On the brink of working class and student insurgency, Guy Debord published The Society of the Spectacle (1967), his best-known text, a work that would become the radical book of the decade, perhaps the most radical radical book ever written. Utterly original in composition, its 221 strange theses give us stirring crescendos of literary power, compelling evocations of an epoch in which unity spelt division, essence appearance, truth falsity. It is, Debord said, a topsy-turvy world where everything and everybody partook in a perverse paradox, just as the young Marx pointed out in 1844: “I am ugly, but I can buy for myself the most beautiful women. Therefore I am not ugly…I, in my character as an individual am lame, but money furnishes me with twenty-four feet. Therefore I am not lame. I am bad, dishonest, unscrupulous, stupid; but money is honored, and therefore so is its possessor…money is the real mind of all things and how can its possessor be stupid?”
Debord mocked the reality of this non-reality, an absurd world in which ugliness signified beauty, dishonesty honesty, stupidity intelligence. He wanted to subject it to his own dialectical inversion, to his own spirit of negation. In the process, he wrote a unique work of political art, without precedent or peer. It was revolutionary critique and militant call to arms. Its theoretical exegesis sought to reveal the fetishism, to name the alienation; its immanent battle cry wanted to stir the working class to organize and mobilize, to develop workers’ councils, to end their slumbering torpor.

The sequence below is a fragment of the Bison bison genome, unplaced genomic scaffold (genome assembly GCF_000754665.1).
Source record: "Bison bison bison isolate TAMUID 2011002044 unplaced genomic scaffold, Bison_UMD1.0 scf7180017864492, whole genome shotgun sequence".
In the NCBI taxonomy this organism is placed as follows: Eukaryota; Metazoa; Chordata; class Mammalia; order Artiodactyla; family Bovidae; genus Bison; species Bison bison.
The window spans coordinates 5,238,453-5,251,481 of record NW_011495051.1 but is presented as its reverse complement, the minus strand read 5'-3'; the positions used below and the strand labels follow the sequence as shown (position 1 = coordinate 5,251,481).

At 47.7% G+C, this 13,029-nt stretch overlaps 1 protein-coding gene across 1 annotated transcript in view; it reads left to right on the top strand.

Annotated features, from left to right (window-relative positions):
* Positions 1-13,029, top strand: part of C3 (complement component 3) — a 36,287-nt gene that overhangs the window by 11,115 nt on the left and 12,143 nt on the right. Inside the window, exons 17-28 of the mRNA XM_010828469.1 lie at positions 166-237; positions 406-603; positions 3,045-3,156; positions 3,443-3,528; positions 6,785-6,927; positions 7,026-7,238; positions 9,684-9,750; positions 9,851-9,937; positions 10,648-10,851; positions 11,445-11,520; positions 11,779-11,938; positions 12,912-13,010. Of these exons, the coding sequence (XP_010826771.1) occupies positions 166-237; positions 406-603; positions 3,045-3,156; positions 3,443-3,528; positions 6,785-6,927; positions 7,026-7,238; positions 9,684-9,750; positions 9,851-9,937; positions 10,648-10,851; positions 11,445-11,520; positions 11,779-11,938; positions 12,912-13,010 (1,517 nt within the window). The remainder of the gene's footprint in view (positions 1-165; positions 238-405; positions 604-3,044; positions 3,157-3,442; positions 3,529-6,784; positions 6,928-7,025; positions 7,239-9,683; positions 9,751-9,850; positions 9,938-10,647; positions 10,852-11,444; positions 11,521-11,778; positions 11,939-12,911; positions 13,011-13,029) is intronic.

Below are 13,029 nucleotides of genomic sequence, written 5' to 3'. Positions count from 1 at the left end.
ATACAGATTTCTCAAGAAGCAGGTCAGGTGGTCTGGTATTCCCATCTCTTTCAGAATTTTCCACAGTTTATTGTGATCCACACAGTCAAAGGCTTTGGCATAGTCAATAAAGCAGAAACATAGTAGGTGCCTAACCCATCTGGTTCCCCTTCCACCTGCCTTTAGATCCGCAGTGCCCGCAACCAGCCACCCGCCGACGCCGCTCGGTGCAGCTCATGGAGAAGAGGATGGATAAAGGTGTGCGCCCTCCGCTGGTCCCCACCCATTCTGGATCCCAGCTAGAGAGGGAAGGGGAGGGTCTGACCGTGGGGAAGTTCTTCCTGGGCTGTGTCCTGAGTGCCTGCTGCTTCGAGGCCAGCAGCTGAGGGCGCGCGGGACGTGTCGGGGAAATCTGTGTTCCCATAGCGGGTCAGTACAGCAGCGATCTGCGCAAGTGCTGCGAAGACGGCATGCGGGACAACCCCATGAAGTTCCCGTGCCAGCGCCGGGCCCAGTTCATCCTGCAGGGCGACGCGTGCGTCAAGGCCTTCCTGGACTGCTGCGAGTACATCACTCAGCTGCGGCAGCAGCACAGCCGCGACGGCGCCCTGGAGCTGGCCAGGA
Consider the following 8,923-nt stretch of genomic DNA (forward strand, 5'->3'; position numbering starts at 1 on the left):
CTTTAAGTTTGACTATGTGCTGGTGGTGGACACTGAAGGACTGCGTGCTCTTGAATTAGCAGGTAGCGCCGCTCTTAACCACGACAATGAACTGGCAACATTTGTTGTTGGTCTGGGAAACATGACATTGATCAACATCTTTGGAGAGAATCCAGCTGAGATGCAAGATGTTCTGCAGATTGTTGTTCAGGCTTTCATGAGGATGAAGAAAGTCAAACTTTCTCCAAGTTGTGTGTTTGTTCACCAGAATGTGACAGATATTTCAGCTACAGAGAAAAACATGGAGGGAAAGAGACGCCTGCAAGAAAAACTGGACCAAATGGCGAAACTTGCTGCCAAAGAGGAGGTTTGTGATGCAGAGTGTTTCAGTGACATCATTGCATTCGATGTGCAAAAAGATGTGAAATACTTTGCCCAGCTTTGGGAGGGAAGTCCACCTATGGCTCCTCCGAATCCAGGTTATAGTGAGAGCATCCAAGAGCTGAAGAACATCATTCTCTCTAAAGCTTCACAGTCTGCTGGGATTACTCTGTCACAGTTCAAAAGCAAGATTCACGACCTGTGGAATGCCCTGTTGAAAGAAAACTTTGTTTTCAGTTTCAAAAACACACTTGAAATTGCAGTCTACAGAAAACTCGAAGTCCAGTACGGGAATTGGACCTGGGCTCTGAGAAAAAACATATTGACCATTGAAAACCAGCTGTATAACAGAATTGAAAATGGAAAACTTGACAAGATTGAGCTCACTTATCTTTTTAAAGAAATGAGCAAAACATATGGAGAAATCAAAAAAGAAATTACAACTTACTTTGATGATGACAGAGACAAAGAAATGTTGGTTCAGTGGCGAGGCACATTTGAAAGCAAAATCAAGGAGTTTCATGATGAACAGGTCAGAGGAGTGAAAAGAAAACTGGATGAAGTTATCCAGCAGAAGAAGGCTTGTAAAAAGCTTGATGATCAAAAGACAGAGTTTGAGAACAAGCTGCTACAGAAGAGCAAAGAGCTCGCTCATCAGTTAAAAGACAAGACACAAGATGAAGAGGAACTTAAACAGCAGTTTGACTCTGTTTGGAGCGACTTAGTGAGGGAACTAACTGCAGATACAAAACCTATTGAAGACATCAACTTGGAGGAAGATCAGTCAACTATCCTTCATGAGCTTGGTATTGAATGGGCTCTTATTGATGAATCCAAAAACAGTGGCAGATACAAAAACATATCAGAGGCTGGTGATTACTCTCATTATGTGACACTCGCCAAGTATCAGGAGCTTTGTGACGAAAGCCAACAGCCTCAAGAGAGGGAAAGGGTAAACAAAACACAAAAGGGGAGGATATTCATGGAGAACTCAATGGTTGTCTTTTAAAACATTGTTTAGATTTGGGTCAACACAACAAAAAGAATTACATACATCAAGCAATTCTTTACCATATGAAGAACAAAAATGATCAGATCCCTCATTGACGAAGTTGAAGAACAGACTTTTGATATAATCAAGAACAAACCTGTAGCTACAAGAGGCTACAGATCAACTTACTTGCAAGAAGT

This was theory that identified enemy minefields and plotted a Northwest Passage, finding itself daubed on the walls of Paris and other cities during 1968: “POWER TO THE WORKERS’ COUNCILS,” “DOWN WITH THE SPECTACULAR COMMODITY ECONOMY,” “THE END OF THE UNIVERSITY.” Its refrains were all over the modern high-rise environment at the University of Paris-Nanterre, a classic scene of urban isolation and separation, a “suburban Vietnam,” where a peripheral “new town” university coexisted with working- class slums and Arab and Portuguese shantytowns. The place was sterile, sexually and socially repressive, and totalitarian. This was the spirit of a society without any spirit. The same centralization, hierarchy, and bureaucratic obsession persisting in the educational sector persisted in other aspects of the French state. Tough rules governed student dorms and freedom of movement; classes were overcrowded, resources stretched; professors were distant, student alienation rife. The right-wing Gaullist regime attempted to modernize the economy, in line with Common Market membership, and unemployment was growing.